To advance the framework, the next steps include its further testing and refinement within applied resilience-based management contexts. This could be achieved through participatory action research on resilience metrics and techniques to facilitate selection of key indicators, i.e., those that relate to multiple resilience dimensions and are representative of overall resilience performance, and so reduce the number of indicators. As a starting point, in Table 5, we offer a list of candidate variables, those found to recur in the framework. These are categorized in terms of generic resilience perspectives that could help facilitate dialogue to identify a subset of predictive or leading indicators, which are used to signal potentially significant change toward or away from desirable resilience states. For example, it may be important for resilience planning to identify which social or ecological components are more or less vulnerable, resistant, or resilient to change. Leading indicators are therefore essential to long-range or strategic planning, monitoring progress on resilience, and anticipatory adaptation.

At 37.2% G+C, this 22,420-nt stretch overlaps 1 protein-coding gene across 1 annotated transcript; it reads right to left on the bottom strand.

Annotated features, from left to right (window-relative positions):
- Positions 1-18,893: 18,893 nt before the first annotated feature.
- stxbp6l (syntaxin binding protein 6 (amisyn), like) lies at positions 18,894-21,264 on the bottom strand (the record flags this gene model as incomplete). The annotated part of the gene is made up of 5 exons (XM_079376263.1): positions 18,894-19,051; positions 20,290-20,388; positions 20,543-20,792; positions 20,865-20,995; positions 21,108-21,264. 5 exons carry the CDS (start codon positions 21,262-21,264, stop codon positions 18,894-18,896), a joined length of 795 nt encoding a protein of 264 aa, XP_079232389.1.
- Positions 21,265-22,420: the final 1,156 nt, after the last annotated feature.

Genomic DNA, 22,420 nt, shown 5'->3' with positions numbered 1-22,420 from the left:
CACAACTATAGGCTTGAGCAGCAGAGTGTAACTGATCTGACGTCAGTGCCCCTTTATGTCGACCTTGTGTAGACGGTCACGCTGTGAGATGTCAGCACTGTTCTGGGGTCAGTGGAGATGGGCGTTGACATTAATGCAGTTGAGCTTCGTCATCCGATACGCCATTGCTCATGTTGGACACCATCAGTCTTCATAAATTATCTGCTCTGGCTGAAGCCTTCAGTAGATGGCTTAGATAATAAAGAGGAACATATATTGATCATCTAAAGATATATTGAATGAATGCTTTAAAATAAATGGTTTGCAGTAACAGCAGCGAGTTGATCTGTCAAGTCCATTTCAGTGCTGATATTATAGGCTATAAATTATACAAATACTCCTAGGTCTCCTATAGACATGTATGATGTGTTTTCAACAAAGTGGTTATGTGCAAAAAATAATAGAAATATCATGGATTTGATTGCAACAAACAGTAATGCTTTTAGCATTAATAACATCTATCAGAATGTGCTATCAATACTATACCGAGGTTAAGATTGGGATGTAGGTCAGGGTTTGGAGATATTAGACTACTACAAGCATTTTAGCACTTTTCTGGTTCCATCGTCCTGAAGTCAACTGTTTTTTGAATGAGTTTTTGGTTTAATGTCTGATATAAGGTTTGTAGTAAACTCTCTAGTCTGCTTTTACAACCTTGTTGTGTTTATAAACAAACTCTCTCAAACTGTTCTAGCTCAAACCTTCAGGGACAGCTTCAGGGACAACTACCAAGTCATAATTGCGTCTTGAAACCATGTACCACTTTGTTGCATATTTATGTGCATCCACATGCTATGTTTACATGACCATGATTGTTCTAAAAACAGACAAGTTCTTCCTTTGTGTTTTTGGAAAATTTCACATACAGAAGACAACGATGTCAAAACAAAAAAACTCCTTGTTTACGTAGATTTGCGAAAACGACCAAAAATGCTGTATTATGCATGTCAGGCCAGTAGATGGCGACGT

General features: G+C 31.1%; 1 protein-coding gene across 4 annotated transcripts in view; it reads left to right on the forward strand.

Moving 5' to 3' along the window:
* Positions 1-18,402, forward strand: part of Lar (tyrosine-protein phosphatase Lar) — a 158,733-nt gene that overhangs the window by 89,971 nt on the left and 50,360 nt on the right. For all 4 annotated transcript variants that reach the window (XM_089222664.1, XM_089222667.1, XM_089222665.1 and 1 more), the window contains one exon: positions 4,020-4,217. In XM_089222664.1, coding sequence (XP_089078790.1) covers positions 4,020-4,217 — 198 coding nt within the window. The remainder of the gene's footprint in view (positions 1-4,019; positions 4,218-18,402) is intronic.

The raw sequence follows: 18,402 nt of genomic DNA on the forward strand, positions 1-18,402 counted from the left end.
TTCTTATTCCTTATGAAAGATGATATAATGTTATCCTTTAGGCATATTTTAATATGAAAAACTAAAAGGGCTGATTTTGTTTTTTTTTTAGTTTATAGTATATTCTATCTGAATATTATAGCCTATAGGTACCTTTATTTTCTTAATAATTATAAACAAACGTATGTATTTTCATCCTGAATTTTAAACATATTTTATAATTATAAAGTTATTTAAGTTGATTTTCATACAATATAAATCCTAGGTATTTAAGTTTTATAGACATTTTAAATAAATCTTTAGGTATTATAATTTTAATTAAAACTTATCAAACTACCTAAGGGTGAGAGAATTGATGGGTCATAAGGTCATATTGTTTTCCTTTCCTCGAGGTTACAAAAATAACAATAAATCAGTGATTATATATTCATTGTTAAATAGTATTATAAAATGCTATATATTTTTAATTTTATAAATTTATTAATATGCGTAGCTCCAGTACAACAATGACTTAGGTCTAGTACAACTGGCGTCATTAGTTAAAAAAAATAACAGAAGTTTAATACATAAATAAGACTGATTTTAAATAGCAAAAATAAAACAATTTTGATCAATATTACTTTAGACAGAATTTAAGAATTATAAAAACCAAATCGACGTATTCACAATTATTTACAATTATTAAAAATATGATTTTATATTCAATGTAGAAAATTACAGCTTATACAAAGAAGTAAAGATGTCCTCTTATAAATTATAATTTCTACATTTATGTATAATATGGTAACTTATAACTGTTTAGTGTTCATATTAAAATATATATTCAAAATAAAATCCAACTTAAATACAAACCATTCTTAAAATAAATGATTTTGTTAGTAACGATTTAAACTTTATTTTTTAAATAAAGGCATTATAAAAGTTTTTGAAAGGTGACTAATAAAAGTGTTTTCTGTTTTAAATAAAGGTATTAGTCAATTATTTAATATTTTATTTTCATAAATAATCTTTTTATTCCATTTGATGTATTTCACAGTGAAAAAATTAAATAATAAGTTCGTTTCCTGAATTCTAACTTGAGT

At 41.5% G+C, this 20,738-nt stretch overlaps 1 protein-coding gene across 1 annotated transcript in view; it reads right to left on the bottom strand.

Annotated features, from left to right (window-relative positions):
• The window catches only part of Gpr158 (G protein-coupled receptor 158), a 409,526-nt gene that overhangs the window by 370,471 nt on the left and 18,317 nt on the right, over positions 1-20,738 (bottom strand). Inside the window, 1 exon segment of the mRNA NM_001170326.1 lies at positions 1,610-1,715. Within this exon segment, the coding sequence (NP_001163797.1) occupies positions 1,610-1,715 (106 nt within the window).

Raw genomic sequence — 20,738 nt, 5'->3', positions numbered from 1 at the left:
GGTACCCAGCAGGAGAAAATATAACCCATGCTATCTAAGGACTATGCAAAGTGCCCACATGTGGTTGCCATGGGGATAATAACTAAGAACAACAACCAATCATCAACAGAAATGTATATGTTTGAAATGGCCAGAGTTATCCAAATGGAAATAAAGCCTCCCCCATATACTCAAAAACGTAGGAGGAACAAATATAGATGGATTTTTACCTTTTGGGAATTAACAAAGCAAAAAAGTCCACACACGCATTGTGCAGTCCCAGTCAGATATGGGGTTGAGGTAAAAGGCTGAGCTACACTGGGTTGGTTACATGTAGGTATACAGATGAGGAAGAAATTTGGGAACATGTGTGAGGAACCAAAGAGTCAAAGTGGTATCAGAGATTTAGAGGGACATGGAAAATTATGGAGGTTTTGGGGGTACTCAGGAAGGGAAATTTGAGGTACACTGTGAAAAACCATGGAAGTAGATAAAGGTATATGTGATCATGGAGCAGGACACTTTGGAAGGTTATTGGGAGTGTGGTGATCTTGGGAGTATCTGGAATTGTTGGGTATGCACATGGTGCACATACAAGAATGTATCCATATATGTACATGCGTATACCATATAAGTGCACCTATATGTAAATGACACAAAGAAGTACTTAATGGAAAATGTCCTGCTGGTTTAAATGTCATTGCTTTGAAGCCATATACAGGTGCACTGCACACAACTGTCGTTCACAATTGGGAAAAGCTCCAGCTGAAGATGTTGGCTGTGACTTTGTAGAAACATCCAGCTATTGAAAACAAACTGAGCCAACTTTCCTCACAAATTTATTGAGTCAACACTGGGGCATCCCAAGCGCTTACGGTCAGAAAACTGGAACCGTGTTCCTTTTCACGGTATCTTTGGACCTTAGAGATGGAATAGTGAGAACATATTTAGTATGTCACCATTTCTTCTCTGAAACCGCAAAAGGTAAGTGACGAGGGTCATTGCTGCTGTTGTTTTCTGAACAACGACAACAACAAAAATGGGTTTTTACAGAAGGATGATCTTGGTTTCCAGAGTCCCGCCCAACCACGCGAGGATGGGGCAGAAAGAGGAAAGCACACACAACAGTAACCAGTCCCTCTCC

Further indicator development would ideally involve collaboration with stakeholders in the diagnosis process to ensure relevance and social-ecological learning. Although much of the data for the framework originated in work undertaken by researchers with stakeholder groups, the data were inevitably filtered through expert perspectives.

Ultimately, the expectation for a more mature framework would be one that is able to map resilience, measure progress, and assist in setting priorities, while lessons from its application would further inform the conceptual and especially practical development and implementation of resilience.

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ACKNOWLEDGMENTS

The authors wish to express their sincere gratitude for the constructive feedback of two reviewers, whose comments and input have contributed in a substantial way to the refinement and ultimate quality of the paper. We also thank the journal editors for their helpful direction and productive input. We gratefully acknowledge support from Australia’s Climate Change Adaptation Research Network for Marine Biodiversity and Resources.

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Address of Correspondent:
Julie L. Davidson
Private Bag 78
Hobart, Tasmania
Australia 7018
Julie.Davidson@utas.edu.au